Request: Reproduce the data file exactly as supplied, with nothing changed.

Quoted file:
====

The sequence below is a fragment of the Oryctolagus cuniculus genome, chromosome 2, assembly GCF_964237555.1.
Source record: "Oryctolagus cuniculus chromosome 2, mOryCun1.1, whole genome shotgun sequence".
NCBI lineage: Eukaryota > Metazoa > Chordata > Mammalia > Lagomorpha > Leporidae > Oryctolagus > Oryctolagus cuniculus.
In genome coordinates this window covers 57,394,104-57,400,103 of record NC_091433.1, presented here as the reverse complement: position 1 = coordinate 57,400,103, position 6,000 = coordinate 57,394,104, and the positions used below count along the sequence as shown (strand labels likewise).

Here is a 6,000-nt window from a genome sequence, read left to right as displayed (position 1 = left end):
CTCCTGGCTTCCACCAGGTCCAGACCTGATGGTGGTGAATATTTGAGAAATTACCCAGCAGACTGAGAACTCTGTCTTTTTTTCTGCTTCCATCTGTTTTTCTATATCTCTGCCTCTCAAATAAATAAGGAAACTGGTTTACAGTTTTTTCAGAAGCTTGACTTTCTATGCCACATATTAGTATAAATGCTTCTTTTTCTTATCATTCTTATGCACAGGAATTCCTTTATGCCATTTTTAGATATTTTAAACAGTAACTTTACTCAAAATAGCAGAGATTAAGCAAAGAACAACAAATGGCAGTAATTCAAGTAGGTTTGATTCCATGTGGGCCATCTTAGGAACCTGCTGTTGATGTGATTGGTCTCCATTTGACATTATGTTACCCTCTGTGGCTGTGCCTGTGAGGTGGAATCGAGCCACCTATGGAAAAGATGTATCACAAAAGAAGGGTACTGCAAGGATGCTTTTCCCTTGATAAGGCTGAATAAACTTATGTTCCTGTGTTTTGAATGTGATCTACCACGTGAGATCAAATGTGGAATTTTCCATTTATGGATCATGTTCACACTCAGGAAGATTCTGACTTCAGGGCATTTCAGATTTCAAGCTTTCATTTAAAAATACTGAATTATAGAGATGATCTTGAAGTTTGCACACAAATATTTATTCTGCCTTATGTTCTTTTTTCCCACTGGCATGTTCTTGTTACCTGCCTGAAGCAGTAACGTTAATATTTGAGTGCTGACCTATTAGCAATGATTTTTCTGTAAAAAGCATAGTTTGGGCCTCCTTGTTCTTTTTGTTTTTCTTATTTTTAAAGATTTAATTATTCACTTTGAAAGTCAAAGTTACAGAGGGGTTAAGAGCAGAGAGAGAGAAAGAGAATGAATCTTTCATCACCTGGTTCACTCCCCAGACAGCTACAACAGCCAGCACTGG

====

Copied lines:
The sequence below is a fragment of the Oryctolagus cuniculus genome, chromosome 2, assembly GCF_964237555.1.
Source record: "Oryctolagus cuniculus chromosome 2, mOryCun1.1, whole genome shotgun sequence".
NCBI lineage: Eukaryota > Metazoa > Chordata > Mammalia > Lagomorpha > Leporidae > Oryctolagus > Oryctolagus cuniculus.
In genome coordinates this window covers 57,394,104-57,400,103 of record NC_091433.1, presented here as the reverse complement: position 1 = coordinate 57,400,103, position 6,000 = coordinate 57,394,104, and the positions used below count along the sequence as shown (strand labels likewise).

Here is a 6,000-nt window from a genome sequence, read left to right as displayed (position 1 = left end):
CTCCTGGCTTCCACCAGGTCCAGACCTGATGGTGGTGAATATTTGAGAAATTACCCAGCAGACTGAGAACTCTGTCTTTTTTTCTGCTTCCATCTGTTTTTCTATATCTCTGCCTCTCAAATAAATAAGGAAACTGGTTTACAGTTTTTTCAGAAGCTTGACTTTCTATGCCACATATTAGTATAAATGCTTCTTTTTCTTATCATTCTTATGCACAGGAATTCCTTTATGCCATTTTTAGATATTTTAAACAGTAACTTTACTCAAAATAGCAGAGATTAAGCAAAGAACAACAAATGGCAGTAATTCAAGTAGGTTTGATTCCATGTGGGCCATCTTAGGAACCTGCTGTTGATGTGATTGGTCTCCATTTGACATTATGTTACCCTCTGTGGCTGTGCCTGTGAGGTGGAATCGAGCCACCTATGGAAAAGATGTATCACAAAAGAAGGGTACTGCAAGGATGCTTTTCCCTTGATAAGGCTGAATAAACTTATGTTCCTGTGTTTTGAATGTGATCTACCACGTGAGATCAAATGTGGAATTTTCCATTTATGGATCATGTTCACACTCAGGAAGATTCTGACTTCAGGGCATTTCAGATTTCAAGCTTTCATTTAAAAATACTGAATTATAGAGATGATCTTGAAGTTTGCACACAAATATTTATTCTGCCTTATGTTCTTTTTTCCCACTGGCATGTTCTTGTTACCTGCCTGAAGCAGTAACGTTAATATTTGAGTGCTGACCTATTAGCAATGATTTTTCTGTAAAAAGCATAGTTTGGGCCTCCTTGTTCTTTTTGTTTTTCTTATTTTTAAAGATTTAATTATTCACTTTGAAAGTCAAAGTTACAGAGGGGTTAAGAGCAGAGAGAGAGAAAGAGAATGAATCTTTCATCACCTGGTTCACTCCCCAGACAGCTACAACAGCCAGCACTGG